- The Washington Times - Tuesday, June 6, 2000

Define 'night'

"The government deployed a total of 151 people [in the April 22 raid to seize Elian Gonzalez in Miami]; 131 from the Immigration and Naturalization Service and 20 from the U.S. Marshals… .

"Why the case was so important … is a question the agency has yet to answer… .

" 'You wouldn't send a SWAT team in the dark of night to kidnap the child, in effect?' Tim Russert asked Deputy Attorney General Eric Holder on 'Meet the Press' nearly two weeks before the raid. 'No,' answered Holder. 'We don't expect anything like that to happen.'

"The day after the seizure, Mr. Holder appeared again with Mr. Russert, who asked, 'Why such a dramatic change in position?' Mr. Holder stood by his words; his original statement was true, he explained, because 'We waited 'til 5 in the morning, just before dawn.' "

Byron York, writing on "Illegal Elian," in the June issue of the American Spectator

Changing faces

"Twenty years ago, [Silicon Valley] felt like a suburban nowhere, sleepy and homogenous; today, it feels like a giant, nonvirtual eBay, where everyone is consumed with making the big score… .

"The biggest change prosperity has wrought, however, is in the faces of the people who live here. For most of the 20th century, the population of Santa Clara County [Calif.] … was about 80 percent white. Today, thanks largely to a wave that has brought nearly 160,000 immigrants into the area in the last decade, whites are now a minority.

"The 1.6 million people who live in the county are 49 percent white, 24 percent Hispanic, 23 percent Asian and 4 percent black. The defining character of Silicon Valley today is not the pasty-faced plaid-shirt-wearing aerospace engineer, but a young geek from Taipei [in Taiwan] or Bangalore [in India] with an H-1B visa and a fondness for American pop culture.

"These new immigrants … are attracted to the valley by its reputation as a digital meritocracy, where nobody cares what color your skin is as long as you can speak the global language of entrepreneurs. Although most of these new immigrants are highly educated and technologically savvy, they have at least one thing in common with the waves of dreamers who came through Ellis Island a hundred years ago they believe America is a land of opportunity, a place where they can build better lives."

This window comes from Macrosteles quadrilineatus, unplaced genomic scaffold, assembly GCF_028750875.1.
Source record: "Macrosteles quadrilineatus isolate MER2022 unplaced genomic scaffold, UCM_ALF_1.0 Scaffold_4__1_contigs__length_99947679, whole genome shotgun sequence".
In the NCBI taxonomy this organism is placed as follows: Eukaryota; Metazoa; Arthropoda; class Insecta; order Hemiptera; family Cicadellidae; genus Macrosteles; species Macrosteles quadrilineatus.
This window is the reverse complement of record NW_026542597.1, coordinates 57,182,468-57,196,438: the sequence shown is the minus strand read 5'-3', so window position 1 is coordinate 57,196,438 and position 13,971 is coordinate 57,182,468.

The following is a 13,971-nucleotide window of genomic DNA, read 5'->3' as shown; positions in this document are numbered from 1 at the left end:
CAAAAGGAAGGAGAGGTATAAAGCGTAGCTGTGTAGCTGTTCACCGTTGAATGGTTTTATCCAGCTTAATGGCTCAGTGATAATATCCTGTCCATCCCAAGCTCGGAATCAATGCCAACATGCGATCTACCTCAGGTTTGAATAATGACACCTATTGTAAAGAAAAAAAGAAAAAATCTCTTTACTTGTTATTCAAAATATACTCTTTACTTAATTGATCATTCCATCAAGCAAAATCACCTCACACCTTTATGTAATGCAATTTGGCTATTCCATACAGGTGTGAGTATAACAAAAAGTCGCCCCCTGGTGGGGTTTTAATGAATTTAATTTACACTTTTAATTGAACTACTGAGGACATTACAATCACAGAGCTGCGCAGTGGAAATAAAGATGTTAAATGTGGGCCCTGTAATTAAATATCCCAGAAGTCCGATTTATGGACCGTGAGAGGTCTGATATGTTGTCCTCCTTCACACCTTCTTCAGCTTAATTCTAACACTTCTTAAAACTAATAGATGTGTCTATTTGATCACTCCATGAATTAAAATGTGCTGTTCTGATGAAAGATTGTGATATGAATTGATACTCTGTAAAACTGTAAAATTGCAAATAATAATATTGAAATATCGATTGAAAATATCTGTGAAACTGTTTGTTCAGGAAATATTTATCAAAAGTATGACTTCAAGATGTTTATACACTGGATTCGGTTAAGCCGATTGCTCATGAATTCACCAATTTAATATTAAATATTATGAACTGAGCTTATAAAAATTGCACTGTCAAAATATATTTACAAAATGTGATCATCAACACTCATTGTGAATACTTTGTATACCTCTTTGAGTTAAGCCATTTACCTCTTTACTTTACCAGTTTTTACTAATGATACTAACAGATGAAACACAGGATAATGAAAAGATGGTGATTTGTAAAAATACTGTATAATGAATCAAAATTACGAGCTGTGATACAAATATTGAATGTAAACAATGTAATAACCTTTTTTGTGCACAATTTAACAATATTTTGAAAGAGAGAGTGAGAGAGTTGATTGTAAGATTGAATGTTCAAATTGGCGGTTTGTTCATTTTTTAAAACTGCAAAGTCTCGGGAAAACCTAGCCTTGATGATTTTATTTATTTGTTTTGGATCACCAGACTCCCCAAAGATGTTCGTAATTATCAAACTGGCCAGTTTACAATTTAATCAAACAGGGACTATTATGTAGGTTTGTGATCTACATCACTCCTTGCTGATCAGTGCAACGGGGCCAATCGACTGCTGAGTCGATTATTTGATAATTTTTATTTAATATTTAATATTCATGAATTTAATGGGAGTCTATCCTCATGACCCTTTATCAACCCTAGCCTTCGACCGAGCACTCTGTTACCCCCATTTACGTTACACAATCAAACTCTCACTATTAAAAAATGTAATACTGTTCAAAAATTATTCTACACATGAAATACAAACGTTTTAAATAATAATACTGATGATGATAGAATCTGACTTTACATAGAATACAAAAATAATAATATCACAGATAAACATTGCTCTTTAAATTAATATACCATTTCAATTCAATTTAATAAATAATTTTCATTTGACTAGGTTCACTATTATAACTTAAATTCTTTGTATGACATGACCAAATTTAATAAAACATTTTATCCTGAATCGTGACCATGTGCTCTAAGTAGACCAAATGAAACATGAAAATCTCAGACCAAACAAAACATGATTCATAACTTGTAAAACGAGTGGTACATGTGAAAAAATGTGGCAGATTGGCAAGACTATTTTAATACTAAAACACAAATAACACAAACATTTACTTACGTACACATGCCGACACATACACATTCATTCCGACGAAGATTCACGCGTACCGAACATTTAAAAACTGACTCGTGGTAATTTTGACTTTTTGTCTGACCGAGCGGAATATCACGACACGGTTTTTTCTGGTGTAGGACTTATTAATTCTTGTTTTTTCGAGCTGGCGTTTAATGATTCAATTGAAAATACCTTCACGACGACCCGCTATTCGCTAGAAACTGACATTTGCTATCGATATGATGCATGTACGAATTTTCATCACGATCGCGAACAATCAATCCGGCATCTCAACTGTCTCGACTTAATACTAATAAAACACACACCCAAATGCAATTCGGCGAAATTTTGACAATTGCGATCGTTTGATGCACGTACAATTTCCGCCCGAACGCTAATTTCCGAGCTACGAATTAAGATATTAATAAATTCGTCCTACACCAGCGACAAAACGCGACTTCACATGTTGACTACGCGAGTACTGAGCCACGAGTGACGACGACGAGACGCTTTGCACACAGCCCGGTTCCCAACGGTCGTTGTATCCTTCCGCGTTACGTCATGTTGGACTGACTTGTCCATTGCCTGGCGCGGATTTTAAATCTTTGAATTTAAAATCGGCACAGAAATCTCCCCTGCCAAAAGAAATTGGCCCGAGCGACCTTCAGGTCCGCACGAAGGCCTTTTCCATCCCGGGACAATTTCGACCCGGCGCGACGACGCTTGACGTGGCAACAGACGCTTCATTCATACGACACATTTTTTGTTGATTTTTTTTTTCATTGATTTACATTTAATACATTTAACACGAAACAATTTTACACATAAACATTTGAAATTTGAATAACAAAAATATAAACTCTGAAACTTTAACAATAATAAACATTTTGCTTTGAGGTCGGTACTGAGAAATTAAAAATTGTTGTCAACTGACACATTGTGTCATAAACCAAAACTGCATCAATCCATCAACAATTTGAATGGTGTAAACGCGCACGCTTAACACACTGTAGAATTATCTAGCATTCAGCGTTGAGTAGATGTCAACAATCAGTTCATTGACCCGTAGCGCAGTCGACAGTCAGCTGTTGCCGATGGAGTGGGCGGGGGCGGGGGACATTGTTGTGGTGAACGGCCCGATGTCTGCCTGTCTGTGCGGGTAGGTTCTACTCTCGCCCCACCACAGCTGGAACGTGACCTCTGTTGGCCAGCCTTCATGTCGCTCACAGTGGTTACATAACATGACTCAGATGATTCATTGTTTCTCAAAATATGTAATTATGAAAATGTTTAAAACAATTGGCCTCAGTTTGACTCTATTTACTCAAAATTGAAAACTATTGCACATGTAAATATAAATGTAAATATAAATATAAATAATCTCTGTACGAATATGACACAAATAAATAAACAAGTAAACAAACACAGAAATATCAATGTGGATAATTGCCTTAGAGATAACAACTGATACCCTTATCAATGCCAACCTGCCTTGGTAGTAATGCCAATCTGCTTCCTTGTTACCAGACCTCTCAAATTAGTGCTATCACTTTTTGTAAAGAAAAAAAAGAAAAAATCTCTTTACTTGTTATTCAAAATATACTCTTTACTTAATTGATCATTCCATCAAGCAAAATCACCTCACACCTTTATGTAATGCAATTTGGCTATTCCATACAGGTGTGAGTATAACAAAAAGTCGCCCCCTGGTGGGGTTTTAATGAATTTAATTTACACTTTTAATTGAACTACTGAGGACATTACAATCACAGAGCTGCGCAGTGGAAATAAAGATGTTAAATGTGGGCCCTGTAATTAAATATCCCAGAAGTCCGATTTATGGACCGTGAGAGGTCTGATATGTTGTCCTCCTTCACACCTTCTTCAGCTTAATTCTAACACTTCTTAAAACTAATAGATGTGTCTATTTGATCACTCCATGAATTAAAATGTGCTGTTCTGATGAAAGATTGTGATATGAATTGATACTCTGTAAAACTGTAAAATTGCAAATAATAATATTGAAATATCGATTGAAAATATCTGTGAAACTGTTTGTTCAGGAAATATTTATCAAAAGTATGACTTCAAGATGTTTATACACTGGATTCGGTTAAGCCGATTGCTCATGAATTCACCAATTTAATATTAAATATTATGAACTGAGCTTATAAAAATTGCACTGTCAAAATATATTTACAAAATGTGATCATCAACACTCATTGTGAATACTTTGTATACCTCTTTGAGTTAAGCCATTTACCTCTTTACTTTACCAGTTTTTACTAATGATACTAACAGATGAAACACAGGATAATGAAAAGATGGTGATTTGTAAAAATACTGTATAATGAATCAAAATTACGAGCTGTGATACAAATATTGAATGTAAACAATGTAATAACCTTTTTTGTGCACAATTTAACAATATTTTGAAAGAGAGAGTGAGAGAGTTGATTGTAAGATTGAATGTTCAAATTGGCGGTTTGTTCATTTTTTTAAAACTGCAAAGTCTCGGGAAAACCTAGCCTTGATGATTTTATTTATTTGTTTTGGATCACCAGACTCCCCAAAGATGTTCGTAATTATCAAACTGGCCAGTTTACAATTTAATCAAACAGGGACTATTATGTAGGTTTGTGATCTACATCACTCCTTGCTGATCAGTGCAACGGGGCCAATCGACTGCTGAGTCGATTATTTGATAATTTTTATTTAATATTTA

Jeff Goodell, writing on "The Venture Capitalist in My Bedroom," in the May 28 New York Times Magazine

Facile filmmaking

"No film from last year garnered so much, and deserved so little, critical praise as 'American Beauty.' … A closer look at 'American Beauty' reveals very little that's of value… .

" 'American Beauty' seems as if it was written for no other reason than to have people hail it as an ambitious and penetrating expose of What's Wrong with America Today. It's anti-hero, Lester Burnham, is a self-admitted loser; he has lost something exactly what, he is not sure but he resolves that 'it's never too late to get it back.'

"A promising beginning, but unfortunately it's never developed. Lester's existential crusade degenerates immediately into a puerile campaign of self-improvement: disregarding social niceties, rediscovering the joys of smoking high-grade marijuana, and plotting to bed his daughter's schoolmate, Angela… .

"By killing Lester, the filmmakers forgo their chance to say anything profound and instead resort to cheap moralizing, attributing the death to the one character the viewer has been systematically programmed to despise … and thus pressing home their facile flamed-out hippie ethos. Do we really need to see another free spirit snuffed out by The Man to know that hatred is bad?"

J.A. Hanson, writing on "Only Skin Deep," in Re:Generation Quarterly

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